The latter point is no more relevant than right now in the teeth of the COVID-19 epidemic. While people rightly highlight the average age of COVID-19 deaths as being 82 years old, what is often left out of the picture is the general health of an individual. This study on IFRs (infection fatality rates) across various countries shows that in high income countries (HICs) the IFR for what many deem “at risk” 70–79 age brackets is actually only 0.175% and 0.48% if you have no underlying health issues, this rises >10x if you start to have some form of comorbidity.
This point is most meaningfully made by the statistic that as of the 4th November only 332 people under the age of 60 (see yellow highlighted cells) had died of COVID-19 with no underlying health condition in hospitals. This compares to >30,000 overall hospital deaths. Furthermore of those 30,000 26% had Diabetes.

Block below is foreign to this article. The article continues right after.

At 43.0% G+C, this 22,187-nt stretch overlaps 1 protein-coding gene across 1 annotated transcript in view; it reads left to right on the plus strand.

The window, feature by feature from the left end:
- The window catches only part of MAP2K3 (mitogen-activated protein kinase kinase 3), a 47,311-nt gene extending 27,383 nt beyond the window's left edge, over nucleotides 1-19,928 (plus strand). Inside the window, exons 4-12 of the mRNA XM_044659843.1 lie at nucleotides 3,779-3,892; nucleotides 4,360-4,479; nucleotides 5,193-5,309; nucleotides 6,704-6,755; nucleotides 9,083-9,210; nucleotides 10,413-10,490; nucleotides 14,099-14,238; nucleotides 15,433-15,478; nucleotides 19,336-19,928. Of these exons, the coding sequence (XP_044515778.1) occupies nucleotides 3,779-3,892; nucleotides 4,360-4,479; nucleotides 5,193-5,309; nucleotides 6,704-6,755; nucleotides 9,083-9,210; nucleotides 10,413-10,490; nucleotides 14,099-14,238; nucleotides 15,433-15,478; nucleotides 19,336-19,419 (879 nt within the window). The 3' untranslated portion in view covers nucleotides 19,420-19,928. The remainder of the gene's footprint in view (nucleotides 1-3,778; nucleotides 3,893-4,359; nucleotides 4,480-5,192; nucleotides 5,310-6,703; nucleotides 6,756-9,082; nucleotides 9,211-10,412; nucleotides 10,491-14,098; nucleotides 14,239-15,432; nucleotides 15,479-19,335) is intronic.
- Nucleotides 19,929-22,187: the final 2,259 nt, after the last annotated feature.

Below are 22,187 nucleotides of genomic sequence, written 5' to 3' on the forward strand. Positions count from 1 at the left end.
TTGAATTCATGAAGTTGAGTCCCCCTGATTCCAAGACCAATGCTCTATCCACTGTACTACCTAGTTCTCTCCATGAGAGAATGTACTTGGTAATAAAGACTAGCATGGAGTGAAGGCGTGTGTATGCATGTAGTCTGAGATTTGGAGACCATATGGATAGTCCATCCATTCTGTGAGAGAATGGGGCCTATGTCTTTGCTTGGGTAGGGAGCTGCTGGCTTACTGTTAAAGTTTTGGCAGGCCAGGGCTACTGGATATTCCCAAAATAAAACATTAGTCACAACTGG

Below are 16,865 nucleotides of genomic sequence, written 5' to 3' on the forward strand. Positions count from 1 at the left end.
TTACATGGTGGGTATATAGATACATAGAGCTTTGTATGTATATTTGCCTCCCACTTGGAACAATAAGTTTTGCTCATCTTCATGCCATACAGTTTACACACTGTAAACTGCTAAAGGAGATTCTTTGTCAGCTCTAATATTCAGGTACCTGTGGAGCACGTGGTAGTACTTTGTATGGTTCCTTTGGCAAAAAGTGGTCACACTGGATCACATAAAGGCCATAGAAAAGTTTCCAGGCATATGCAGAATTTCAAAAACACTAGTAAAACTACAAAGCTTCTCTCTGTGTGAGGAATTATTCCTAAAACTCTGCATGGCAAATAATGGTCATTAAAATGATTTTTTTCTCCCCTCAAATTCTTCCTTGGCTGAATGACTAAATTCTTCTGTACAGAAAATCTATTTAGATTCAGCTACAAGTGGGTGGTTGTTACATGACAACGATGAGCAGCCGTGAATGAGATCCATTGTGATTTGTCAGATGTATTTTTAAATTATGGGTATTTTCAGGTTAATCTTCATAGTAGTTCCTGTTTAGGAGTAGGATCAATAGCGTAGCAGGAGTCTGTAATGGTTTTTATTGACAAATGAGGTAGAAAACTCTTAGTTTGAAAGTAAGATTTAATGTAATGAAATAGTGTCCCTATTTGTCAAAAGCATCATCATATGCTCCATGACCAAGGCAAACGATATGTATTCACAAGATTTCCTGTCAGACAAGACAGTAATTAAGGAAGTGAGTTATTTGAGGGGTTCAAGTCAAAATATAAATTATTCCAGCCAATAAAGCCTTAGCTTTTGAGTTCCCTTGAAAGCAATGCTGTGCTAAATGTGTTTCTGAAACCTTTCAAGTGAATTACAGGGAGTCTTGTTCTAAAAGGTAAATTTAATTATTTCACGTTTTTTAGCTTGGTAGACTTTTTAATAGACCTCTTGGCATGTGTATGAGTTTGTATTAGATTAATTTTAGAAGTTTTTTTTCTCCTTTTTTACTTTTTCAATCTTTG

However, as we have been told time and again it isn’t just about deaths and IFRs but rather the much more dangerous issue of hospitals not coping and becoming overburdened (forget the fact they have been for years!). Interestingly, on this point the data is even more unequivocal. The more overweight you are (from a BMI standpoint) the more likely you are to need hospitalisation. Perhaps this is totally intuitive but this article highlights the true extent of this, referencing a pre-print which showed that in the US 77% of 17,000 hospitalised patients it analysed were overweight. That is a staggering statistic. Effectively it implies that if everyone were the correct weight COVID admissions would be at least half and perhaps 75% less than they needed to be.
But how can you make it a legal requirement to exercise? Well, for those that object to being ordered to wear a mask, due to there being no obvious and verifiable gain at a community level, it has nonetheless been made mandatory by law. If we are ditching any sort of libertarian and free society for the sake of the NHS why didn’t Boris, who himself decided that losing weight was the most important thing he could do, send out fitness trackers to every adult in the country?